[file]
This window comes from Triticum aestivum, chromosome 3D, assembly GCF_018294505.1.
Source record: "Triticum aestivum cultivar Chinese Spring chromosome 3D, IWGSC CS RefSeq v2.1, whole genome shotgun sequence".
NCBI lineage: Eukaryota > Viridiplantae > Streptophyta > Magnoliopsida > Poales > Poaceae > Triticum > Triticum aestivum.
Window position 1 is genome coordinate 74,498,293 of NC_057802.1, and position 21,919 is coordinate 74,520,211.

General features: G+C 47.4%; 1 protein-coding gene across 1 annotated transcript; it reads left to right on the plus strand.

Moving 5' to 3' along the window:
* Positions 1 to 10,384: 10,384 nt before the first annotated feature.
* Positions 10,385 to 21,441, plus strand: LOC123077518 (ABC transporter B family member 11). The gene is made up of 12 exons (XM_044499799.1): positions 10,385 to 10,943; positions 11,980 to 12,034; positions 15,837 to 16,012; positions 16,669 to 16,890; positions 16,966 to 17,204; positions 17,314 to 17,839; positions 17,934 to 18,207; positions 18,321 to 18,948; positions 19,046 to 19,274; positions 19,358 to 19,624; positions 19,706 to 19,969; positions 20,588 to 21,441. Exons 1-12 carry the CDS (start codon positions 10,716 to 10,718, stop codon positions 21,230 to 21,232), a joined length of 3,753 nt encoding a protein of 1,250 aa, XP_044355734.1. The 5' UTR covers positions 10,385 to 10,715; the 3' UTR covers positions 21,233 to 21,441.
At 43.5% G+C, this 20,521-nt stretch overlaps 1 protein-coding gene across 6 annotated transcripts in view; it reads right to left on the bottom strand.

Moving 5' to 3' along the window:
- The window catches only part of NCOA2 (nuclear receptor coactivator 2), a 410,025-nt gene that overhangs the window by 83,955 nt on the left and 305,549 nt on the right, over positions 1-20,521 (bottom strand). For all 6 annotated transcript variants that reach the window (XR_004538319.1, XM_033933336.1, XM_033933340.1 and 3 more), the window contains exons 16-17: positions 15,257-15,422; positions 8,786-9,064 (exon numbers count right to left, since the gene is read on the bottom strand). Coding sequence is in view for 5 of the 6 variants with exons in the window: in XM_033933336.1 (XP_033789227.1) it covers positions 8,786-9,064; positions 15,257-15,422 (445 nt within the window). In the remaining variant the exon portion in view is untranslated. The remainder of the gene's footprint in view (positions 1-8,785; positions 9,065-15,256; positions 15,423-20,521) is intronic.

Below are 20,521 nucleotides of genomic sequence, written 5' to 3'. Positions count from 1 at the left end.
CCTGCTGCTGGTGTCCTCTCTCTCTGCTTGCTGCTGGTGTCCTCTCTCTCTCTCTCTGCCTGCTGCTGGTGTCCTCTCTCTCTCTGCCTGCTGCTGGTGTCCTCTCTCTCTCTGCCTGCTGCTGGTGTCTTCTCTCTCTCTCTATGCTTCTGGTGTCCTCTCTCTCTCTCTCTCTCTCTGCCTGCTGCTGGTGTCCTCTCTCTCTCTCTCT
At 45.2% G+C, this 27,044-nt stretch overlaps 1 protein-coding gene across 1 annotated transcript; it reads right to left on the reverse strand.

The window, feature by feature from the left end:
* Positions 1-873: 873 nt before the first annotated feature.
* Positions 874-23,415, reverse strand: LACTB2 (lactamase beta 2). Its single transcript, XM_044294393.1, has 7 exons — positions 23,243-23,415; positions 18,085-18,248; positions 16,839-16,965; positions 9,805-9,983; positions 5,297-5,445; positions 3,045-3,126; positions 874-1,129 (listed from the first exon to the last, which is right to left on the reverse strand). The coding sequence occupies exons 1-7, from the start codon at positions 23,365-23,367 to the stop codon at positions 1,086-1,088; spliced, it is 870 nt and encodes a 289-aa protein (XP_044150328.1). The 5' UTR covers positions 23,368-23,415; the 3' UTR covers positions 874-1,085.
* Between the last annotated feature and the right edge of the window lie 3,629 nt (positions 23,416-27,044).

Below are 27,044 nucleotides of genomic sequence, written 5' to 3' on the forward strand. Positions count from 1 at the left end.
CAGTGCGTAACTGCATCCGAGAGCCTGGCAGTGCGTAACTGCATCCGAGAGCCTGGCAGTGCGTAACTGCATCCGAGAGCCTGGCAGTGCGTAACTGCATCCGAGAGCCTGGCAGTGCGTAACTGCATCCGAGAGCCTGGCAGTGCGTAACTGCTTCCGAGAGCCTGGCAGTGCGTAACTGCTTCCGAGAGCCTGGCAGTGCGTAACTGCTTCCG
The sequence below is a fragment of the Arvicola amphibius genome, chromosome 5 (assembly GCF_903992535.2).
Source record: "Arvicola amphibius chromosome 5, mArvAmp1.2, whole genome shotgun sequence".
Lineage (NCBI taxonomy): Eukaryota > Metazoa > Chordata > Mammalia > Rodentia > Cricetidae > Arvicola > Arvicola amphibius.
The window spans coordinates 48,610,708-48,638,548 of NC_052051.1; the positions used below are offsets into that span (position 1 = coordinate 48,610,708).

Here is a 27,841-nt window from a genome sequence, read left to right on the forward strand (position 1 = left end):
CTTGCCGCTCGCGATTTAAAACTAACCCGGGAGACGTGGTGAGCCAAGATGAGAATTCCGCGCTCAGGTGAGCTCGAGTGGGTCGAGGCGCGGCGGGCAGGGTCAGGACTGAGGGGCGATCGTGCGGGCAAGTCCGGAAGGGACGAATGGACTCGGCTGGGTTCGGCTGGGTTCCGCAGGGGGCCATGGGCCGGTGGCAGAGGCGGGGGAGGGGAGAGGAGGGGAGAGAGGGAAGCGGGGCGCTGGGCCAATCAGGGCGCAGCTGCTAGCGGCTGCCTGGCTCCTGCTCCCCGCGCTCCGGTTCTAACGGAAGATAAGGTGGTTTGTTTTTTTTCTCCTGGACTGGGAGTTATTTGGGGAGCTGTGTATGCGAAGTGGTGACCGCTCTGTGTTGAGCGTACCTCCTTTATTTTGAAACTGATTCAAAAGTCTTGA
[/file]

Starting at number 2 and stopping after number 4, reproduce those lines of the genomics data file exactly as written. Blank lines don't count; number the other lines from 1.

Source record: "Triticum aestivum cultivar Chinese Spring chromosome 3D, IWGSC CS RefSeq v2.1, whole genome shotgun sequence".
NCBI lineage: Eukaryota > Viridiplantae > Streptophyta > Magnoliopsida > Poales > Poaceae > Triticum > Triticum aestivum.
Window position 1 is genome coordinate 74,498,293 of NC_057802.1, and position 21,919 is coordinate 74,520,211.